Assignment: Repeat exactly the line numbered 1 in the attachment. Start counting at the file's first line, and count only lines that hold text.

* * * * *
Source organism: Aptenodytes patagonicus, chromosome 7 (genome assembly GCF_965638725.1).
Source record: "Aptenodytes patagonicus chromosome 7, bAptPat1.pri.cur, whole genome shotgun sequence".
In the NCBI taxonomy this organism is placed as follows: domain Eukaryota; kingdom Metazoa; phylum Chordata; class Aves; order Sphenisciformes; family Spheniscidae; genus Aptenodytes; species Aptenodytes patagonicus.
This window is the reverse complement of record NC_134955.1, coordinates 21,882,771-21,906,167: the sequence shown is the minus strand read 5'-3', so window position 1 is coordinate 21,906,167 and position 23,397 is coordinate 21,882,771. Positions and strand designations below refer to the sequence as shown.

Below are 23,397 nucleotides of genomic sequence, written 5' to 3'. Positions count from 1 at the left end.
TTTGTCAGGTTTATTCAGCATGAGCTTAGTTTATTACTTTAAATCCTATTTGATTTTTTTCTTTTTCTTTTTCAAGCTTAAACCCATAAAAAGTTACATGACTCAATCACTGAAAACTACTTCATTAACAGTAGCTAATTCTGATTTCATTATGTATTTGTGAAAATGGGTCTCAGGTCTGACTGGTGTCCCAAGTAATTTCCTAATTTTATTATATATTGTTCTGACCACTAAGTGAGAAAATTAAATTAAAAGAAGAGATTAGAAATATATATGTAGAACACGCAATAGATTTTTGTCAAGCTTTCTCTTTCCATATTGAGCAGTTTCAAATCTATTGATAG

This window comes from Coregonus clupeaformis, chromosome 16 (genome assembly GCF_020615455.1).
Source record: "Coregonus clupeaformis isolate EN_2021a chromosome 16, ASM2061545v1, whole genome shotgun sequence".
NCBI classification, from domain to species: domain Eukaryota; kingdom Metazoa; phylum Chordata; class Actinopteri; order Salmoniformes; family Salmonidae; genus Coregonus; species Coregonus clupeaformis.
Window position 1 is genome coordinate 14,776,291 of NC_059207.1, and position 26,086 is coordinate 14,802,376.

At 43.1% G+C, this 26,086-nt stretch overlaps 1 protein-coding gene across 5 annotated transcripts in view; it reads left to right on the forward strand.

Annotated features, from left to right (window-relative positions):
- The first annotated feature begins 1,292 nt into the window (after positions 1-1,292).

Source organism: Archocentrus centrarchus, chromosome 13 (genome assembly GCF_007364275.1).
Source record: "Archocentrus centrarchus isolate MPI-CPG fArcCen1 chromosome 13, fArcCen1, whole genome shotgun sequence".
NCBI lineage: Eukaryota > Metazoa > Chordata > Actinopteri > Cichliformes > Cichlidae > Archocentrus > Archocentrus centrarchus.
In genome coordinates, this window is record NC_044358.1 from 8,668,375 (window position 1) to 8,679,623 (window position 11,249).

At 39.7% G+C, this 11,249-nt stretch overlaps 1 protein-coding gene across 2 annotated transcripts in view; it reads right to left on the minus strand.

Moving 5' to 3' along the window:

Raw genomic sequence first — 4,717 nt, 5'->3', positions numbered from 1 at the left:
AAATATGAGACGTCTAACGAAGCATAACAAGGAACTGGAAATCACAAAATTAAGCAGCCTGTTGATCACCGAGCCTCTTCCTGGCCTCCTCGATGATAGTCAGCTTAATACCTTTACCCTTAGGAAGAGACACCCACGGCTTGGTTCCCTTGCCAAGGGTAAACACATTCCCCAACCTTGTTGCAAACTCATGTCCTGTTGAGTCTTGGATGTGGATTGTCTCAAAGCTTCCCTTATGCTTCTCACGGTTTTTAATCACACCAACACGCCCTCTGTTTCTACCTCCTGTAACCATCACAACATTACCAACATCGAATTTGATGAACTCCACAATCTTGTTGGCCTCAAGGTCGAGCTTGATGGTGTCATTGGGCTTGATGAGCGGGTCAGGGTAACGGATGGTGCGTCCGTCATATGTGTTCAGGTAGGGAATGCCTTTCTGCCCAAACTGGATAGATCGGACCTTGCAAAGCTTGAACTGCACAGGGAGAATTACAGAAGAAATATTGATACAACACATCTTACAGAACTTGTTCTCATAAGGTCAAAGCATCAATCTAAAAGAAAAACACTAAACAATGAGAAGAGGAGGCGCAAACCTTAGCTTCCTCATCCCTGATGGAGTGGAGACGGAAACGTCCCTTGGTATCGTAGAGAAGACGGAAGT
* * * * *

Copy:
Source organism: Aptenodytes patagonicus, chromosome 7 (genome assembly GCF_965638725.1).